Thursday, August 2, 2012

More Cool Boredom

This is a video in which not much happens - just two "natural enemies" hanging out. It epitomizes the kind of day I've been happy to have: cool boredom. I see I blogged about this last Tuesday.  So I suppose I don't have much conceptual to say.

I started my day - or did I end yesterday? - enjoying the smell of clary sage, which is supposed to be "balancing."  I doubt that that alone can cool a bipolar down in August, but what do I know?  It's a nice smell, unusual, hard to categorize, but a little piney.  Wikipedia says it "has a lengthy history as a medicinal herb, and is currently grown for its essential oil."  My oils are mostly Aura Cacia, which is sold in the sweet hippie-spiritual shop in our neighborhood called Pearls of Wisdom.  Descriptions of this herb's medical use go back to the 4th century BCE. 

Pearls is a great place to buy things like an endless-knot pendant or a votive candle holder carved out of rose quartz (which is believed to aid in kidney problems).  Quartz has a measurable vibration.  Just saying.  And I do have such a candle-holder, a gift from Tom one birthday.  He is a scientist, majored in physics, so he understands what a huge amount we don't know in this universe.  Don't Know is also a Zen concept, and that reminds me of a charming story I read recently in another blog, Wild Fox Zen.
Reminds me of a story James Ford told me which I see will be in his new book due out in September, If You’re Lucky, Your Heart Will Break: Field Notes From A Zen Life.
Way back in the late ’60′s he was given zazen instructions at San Francisco Zen Center and then brought into the zendo to sit. Then …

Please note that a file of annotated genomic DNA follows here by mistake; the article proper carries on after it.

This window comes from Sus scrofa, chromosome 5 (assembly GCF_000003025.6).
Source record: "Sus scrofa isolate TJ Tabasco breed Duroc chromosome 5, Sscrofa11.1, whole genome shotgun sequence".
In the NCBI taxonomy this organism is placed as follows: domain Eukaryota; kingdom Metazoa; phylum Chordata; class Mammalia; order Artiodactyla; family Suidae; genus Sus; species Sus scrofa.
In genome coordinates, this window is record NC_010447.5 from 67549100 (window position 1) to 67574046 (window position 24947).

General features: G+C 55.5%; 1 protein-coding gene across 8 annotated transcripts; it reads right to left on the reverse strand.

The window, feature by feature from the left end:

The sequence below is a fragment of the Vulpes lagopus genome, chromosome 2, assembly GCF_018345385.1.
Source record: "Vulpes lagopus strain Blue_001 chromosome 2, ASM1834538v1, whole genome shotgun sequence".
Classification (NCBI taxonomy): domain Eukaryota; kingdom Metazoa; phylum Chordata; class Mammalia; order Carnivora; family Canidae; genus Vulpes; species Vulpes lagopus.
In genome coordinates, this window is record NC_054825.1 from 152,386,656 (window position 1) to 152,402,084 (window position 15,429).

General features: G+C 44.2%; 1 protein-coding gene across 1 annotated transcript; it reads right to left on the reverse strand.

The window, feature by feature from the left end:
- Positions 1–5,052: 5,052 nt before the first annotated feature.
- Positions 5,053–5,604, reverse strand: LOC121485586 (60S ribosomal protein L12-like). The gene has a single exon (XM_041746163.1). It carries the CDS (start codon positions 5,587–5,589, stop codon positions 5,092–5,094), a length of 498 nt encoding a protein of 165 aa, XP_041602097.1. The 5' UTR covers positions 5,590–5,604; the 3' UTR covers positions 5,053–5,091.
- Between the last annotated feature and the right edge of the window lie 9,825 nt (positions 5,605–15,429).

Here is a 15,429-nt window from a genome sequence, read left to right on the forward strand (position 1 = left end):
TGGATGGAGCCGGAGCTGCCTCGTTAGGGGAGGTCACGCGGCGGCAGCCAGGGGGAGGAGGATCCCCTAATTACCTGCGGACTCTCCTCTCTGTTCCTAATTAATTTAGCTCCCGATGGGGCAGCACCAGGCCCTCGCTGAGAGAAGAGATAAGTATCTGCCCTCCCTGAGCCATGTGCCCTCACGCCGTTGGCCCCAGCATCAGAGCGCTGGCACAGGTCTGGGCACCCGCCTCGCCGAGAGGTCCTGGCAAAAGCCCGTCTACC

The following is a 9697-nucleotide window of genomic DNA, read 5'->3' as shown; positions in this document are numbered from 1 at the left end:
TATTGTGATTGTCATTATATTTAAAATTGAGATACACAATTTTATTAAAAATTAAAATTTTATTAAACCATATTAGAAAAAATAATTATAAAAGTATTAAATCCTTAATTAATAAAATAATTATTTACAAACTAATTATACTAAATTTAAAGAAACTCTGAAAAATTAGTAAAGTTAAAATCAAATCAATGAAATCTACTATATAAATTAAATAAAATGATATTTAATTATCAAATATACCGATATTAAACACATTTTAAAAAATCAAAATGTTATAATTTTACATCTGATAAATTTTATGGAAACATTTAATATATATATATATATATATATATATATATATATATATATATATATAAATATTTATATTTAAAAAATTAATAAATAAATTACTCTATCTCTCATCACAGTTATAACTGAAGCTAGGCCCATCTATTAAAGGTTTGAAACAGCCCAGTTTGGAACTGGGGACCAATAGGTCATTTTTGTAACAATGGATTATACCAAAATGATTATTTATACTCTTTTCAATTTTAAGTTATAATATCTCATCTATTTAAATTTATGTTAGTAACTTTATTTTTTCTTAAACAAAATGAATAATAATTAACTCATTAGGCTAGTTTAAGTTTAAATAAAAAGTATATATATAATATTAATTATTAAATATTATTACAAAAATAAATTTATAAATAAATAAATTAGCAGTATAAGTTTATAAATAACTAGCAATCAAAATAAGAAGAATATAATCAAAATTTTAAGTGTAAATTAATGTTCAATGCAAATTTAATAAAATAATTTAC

“…I was ushered into an interview with a senior priest. Dainin Katagiri Roshi, then called by the title sensei, was on duty. I made the bows as I was instructed and sat awkwardly before him.
He asked how long I’d been sitting.
I estimated three, maybe five minutes.
He said, “Good. Keep that mind.’”
There is a point there that Zen students know - as we ripen in meditation practice, we develop what Joko Beck called "tricks" for amusing ourselves or evading aspects of our reality that are trying to catch up with us.  In Zen, we are reminded to approach not only meditation, but every moment, as if we'd never been there before, never done that before.*

Back to my day.  I sat over the Thursday NY Times with Tom - my favorite paper of the week.  I clucked over the follies in the Style section, and Tom told me about the craziness in the Home section.  Ate a good breakfast, cereal, walnuts (for Omega-3), dried cranberries and organic milk.  Did my stretches and meditated.  Did weekly pill box which took a long time, but that was okay.  No rush.  Air quality is bad today, and so are molds in the air, and I don't have to go anywhere, so I'm not.  I'd have to wear a surgical mask if I did; the immunosuppressants have made my allergies terrible.  Made tuna salad for lunch, with cucumbers cut up in it (they are cooling). Made tuna melts in the toaster-oven.

And so on.  That kind of day.  Not manic, not depressed, just a nice cool day appreciating our air-conditioned and filtered air, our shade, and especially, being retired.

* If I had never seen this computer screen before, I'd be flabbergasted.


  1. I don't know...your description of your day didn't sound boring at all! It sounded extremely soothing. I even loved the tuna sandwich details. I needed that virtual tuna sandwich.

  2. Actually, I loved it. Today, not so smooth.